Facebook’s new haptic glove gives you the opportunity to hear what’s going on

On Tuesday afternoon, Meta, a company formerly known as Facebook, announced that it was exciting: gloves. But not just gloves. It is a haptic glove with small motors that use air blasts for touch, and it seems like a nightmare.

There is nothing wrong with Meta making the 21st-century Power Glove which allows you to hear digital objects. The company seems to have been working on the project for seven years, and the construction team is considering at least ten years from now. Gloves are also less stressful than the brainwashing bracelet that Facebook announced earlier this year (the company insists on wristband) they do not read your mind). But it is clear that, despite its new glittering name, Meta is struggling to create a metaverse, a place where people can work and chat through avatars, accessible – and harmless – to the average person.

Some people may like this silly hand gown. Built by Meta Reality Labs, the haptic glove design is designed to work with specific future systems. Many VR headsets currently work in congress and console with buttons and buttons. Meta Quest and Quest 2, many Reality Labs items, too provide manual tracking without a guide, which uses a head-mounted camera and computer algorithms to interpret what your hands are doing and translate the movement into a real world. That’s why right now, when you start packing an apple in VR, your real hand won’t feel like you are carrying an apple.

Enter: gloves. Meta’s prototype haptic gloves use principles based on soft robots and use pneumatic and electroactive actuators to insert tiny air sacs into the fingers and hands of gloves. These actuators are actually small motors that can cause a person to be stressed, hence, touch. The idea is that if the Meta can match thousands of these actuators on a haptic glove and combine the sensations with a VR head or visual mirror, which displays digital images in the real world, the wearer can reach and hear. real things. With gloves like these, one day you can shake hands with someone else’s avatar in the metaverse and feel the pressure.

Meta did not make haptic clothing. There are several companies that make haptic vests, pants, and even all suits that match the Marvel high-end battery-powered clothing. Various versions of haptic costumes have been around since the early 1990s – such as the term metaverse, created by author Neal Stephenson in a 1992 sci-fi book. Snow damage. Haptic gloves played a major role in Ernest Cline’s 2011 book Ready Player One, and in Steven Spielberg’s film adaptation. In the real world of 2021, most people who use technology like this are players who have money. A haptic dress that shakes you in 40 different places on your body, for example, cost $ 500.

It is worth noting that VR in history has become a major player player, and that is the potential problem for Meta and its large metaverse system. If Mark Zuckerberg wants everyone to use their flexible resources, e.g. about 3 billion people use Facebook, does not do itself any good by relying on sci-fi-led products that its Reality Labs are releasing.

Demonstration of a new Meta glove.
Courtesy of Meta Reality Labs

Haptic clothing is an idea for the future, but it is extremely confusing and can be confusing. Would you like Meta (read: Facebook) to cut down trees related to your body movement through special gloves or watch your brain waves through a bracelet? Yes, handwriting expertise for Meta Quest collects and stores information for your transactions. This can seem innocent if you play around the popular VR Beat Saber game in your living room. It also applies when you consider the world in which you use most of your computers via VR head or AR glasses – which is what Zuckerberg thinks the future of the internet will be.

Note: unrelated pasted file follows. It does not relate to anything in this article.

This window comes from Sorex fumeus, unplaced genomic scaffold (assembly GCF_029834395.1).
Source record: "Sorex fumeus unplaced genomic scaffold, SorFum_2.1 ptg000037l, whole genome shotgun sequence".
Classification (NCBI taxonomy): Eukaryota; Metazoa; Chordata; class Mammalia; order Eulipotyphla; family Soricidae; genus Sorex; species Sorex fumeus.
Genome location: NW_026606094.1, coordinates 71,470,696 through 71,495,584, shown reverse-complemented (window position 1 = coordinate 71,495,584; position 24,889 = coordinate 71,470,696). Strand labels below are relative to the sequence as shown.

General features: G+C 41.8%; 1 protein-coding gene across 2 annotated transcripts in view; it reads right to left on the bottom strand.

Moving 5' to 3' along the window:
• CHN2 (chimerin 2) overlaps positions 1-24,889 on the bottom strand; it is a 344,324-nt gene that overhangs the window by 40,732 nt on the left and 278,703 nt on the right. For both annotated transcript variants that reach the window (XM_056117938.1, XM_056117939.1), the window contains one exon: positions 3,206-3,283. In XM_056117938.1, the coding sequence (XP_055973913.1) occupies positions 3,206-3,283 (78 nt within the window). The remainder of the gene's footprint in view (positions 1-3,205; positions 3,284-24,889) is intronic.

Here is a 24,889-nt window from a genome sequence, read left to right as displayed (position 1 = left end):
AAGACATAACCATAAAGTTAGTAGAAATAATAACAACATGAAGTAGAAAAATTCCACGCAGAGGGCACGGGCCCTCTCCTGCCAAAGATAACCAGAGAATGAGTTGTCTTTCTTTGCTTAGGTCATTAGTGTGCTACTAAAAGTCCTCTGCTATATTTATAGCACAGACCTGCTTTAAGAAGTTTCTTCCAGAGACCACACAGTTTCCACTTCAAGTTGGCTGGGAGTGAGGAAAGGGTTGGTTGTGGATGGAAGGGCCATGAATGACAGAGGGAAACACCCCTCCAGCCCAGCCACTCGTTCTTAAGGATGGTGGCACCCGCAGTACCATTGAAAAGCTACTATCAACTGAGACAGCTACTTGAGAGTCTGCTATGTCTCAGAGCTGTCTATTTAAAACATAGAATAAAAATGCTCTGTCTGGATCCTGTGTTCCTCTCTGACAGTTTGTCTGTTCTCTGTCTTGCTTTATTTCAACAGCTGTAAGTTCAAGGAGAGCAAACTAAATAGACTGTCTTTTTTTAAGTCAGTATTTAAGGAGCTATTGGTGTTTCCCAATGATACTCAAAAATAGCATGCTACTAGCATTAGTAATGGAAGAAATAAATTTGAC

And there are many reasons to believe that metaverse is living through internet-connected glasses can be cool. At the moment, in-depth VR technologies seem to be useful for many non-gaming applications. The same day that Meta Reality Labs unveiled its haptic glasses, Food and Drug Administration approved the VR system for the treatment of chronic pain. And this isn’t the first VR support approved by the FDA this year.

You could say that Meta gloves are another distraction – not unlike Facebook changing its name to Meta among the worst reputations and making sure everyone talks about the problem for the coming weeks.

It’s also a reminder of another Facebook ad, which came just days before the name changed. In mid-October, Reality Labs said it was launching a research project that could do so scan images for thousands of hours shooting from a first-person perspective to teach intelligent design models. Included in the data set was a video captured by Facebook’s smart glasses, which is with a Ray-Bans camera. The company is importing the Ego4D set and will present it to researchers around the world this month.

Does the project look good and in line with Meta plans to build an environment where one day smart people would want the computer to detect what they are looking at? Zedi. Does it seem like a worry that the company teaches robots how to look – the company wants to have a larger share of the metaverse, the next generation of internet – is the same company information to say and to destroy democracy? It does.

The article was first published in the newspaper Recode. Sign in here so don’t miss the next one!

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